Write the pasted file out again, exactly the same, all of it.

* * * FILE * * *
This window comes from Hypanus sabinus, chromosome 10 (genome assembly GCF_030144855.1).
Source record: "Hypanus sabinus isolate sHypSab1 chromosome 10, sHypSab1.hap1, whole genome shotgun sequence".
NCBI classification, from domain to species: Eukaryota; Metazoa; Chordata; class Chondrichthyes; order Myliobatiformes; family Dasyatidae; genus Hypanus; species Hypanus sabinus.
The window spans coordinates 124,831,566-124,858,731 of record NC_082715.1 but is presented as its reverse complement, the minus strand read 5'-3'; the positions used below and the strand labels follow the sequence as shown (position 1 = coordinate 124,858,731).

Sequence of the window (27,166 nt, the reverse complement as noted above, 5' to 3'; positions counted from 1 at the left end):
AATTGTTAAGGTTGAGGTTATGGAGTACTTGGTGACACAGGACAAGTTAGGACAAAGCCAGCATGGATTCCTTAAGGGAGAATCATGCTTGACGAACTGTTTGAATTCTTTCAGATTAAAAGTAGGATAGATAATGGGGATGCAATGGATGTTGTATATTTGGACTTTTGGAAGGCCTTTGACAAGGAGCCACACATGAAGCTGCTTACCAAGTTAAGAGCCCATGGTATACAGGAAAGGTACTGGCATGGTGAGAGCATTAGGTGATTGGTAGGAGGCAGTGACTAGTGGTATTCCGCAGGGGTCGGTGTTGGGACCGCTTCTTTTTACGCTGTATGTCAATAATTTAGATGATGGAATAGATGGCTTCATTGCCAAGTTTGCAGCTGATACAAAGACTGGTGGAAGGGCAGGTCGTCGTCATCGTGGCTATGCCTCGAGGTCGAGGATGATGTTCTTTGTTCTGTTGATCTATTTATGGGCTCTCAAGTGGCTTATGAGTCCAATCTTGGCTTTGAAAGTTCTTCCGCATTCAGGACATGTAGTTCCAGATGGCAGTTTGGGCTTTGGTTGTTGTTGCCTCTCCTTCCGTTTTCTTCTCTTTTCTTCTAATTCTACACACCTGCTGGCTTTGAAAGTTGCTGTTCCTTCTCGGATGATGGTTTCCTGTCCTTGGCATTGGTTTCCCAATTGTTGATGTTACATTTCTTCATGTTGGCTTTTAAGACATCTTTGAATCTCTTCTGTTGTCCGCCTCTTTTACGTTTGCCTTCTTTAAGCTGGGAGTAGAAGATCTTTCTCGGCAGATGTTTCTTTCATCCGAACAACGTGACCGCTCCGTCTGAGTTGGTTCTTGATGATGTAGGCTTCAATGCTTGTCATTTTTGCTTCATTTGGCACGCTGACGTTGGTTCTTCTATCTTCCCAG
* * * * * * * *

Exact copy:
This window comes from Hypanus sabinus, chromosome 10 (genome assembly GCF_030144855.1).
Source record: "Hypanus sabinus isolate sHypSab1 chromosome 10, sHypSab1.hap1, whole genome shotgun sequence".
NCBI classification, from domain to species: Eukaryota; Metazoa; Chordata; class Chondrichthyes; order Myliobatiformes; family Dasyatidae; genus Hypanus; species Hypanus sabinus.
The window spans coordinates 124,831,566-124,858,731 of record NC_082715.1 but is presented as its reverse complement, the minus strand read 5'-3'; the positions used below and the strand labels follow the sequence as shown (position 1 = coordinate 124,858,731).

Sequence of the window (27,166 nt, the reverse complement as noted above, 5' to 3'; positions counted from 1 at the left end):
AATTGTTAAGGTTGAGGTTATGGAGTACTTGGTGACACAGGACAAGTTAGGACAAAGCCAGCATGGATTCCTTAAGGGAGAATCATGCTTGACGAACTGTTTGAATTCTTTCAGATTAAAAGTAGGATAGATAATGGGGATGCAATGGATGTTGTATATTTGGACTTTTGGAAGGCCTTTGACAAGGAGCCACACATGAAGCTGCTTACCAAGTTAAGAGCCCATGGTATACAGGAAAGGTACTGGCATGGTGAGAGCATTAGGTGATTGGTAGGAGGCAGTGACTAGTGGTATTCCGCAGGGGTCGGTGTTGGGACCGCTTCTTTTTACGCTGTATGTCAATAATTTAGATGATGGAATAGATGGCTTCATTGCCAAGTTTGCAGCTGATACAAAGACTGGTGGAAGGGCAGGTCGTCGTCATCGTGGCTATGCCTCGAGGTCGAGGATGATGTTCTTTGTTCTGTTGATCTATTTATGGGCTCTCAAGTGGCTTATGAGTCCAATCTTGGCTTTGAAAGTTCTTCCGCATTCAGGACATGTAGTTCCAGATGGCAGTTTGGGCTTTGGTTGTTGTTGCCTCTCCTTCCGTTTTCTTCTCTTTTCTTCTAATTCTACACACCTGCTGGCTTTGAAAGTTGCTGTTCCTTCTCGGATGATGGTTTCCTGTCCTTGGCATTGGTTTCCCAATTGTTGATGTTACATTTCTTCATGTTGGCTTTTAAGACATCTTTGAATCTCTTCTGTTGTCCGCCTCTTTTACGTTTGCCTTCTTTAAGCTGGGAGTAGAAGATCTTTCTCGGCAGATGTTTCTTTCATCCGAACAACGTGACCGCTCCGTCTGAGTTGGTTCTTGATGATGTAGGCTTCAATGCTTGTCATTTTTGCTTCATTTGGCACGCTGACGTTGGTTCTTCTATCTTCCCAG